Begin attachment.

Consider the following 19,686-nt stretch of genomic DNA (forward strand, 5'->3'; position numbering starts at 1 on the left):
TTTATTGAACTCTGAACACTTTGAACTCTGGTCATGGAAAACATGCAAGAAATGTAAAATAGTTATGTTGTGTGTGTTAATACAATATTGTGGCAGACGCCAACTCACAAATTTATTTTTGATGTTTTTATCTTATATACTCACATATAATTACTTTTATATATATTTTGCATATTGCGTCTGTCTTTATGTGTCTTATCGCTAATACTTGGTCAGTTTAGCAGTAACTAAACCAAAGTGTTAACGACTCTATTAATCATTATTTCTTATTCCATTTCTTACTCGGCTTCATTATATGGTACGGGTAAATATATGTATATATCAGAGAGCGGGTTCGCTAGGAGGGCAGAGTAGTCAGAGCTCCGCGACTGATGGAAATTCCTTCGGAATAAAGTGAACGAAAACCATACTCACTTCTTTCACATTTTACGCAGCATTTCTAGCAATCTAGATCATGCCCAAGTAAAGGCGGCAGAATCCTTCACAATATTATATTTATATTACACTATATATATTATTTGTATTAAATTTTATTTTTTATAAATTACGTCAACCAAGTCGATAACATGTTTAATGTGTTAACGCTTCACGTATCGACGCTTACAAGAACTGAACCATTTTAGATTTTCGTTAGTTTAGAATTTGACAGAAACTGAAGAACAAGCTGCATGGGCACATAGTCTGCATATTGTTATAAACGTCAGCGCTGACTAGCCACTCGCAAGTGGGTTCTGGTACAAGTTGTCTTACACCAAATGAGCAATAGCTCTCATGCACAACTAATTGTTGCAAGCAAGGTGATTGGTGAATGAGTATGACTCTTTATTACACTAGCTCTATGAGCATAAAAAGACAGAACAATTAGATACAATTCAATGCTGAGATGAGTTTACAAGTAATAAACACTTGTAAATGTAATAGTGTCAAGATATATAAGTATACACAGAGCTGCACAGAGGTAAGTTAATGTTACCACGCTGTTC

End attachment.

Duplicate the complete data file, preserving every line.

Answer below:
Consider the following 19,686-nt stretch of genomic DNA (forward strand, 5'->3'; position numbering starts at 1 on the left):
TTTATTGAACTCTGAACACTTTGAACTCTGGTCATGGAAAACATGCAAGAAATGTAAAATAGTTATGTTGTGTGTGTTAATACAATATTGTGGCAGACGCCAACTCACAAATTTATTTTTGATGTTTTTATCTTATATACTCACATATAATTACTTTTATATATATTTTGCATATTGCGTCTGTCTTTATGTGTCTTATCGCTAATACTTGGTCAGTTTAGCAGTAACTAAACCAAAGTGTTAACGACTCTATTAATCATTATTTCTTATTCCATTTCTTACTCGGCTTCATTATATGGTACGGGTAAATATATGTATATATCAGAGAGCGGGTTCGCTAGGAGGGCAGAGTAGTCAGAGCTCCGCGACTGATGGAAATTCCTTCGGAATAAAGTGAACGAAAACCATACTCACTTCTTTCACATTTTACGCAGCATTTCTAGCAATCTAGATCATGCCCAAGTAAAGGCGGCAGAATCCTTCACAATATTATATTTATATTACACTATATATATTATTTGTATTAAATTTTATTTTTTATAAATTACGTCAACCAAGTCGATAACATGTTTAATGTGTTAACGCTTCACGTATCGACGCTTACAAGAACTGAACCATTTTAGATTTTCGTTAGTTTAGAATTTGACAGAAACTGAAGAACAAGCTGCATGGGCACATAGTCTGCATATTGTTATAAACGTCAGCGCTGACTAGCCACTCGCAAGTGGGTTCTGGTACAAGTTGTCTTACACCAAATGAGCAATAGCTCTCATGCACAACTAATTGTTGCAAGCAAGGTGATTGGTGAATGAGTATGACTCTTTATTACACTAGCTCTATGAGCATAAAAAGACAGAACAATTAGATACAATTCAATGCTGAGATGAGTTTACAAGTAATAAACACTTGTAAATGTAATAGTGTCAAGATATATAAGTATACACAGAGCTGCACAGAGGTAAGTTAATGTTACCACGCTGTTC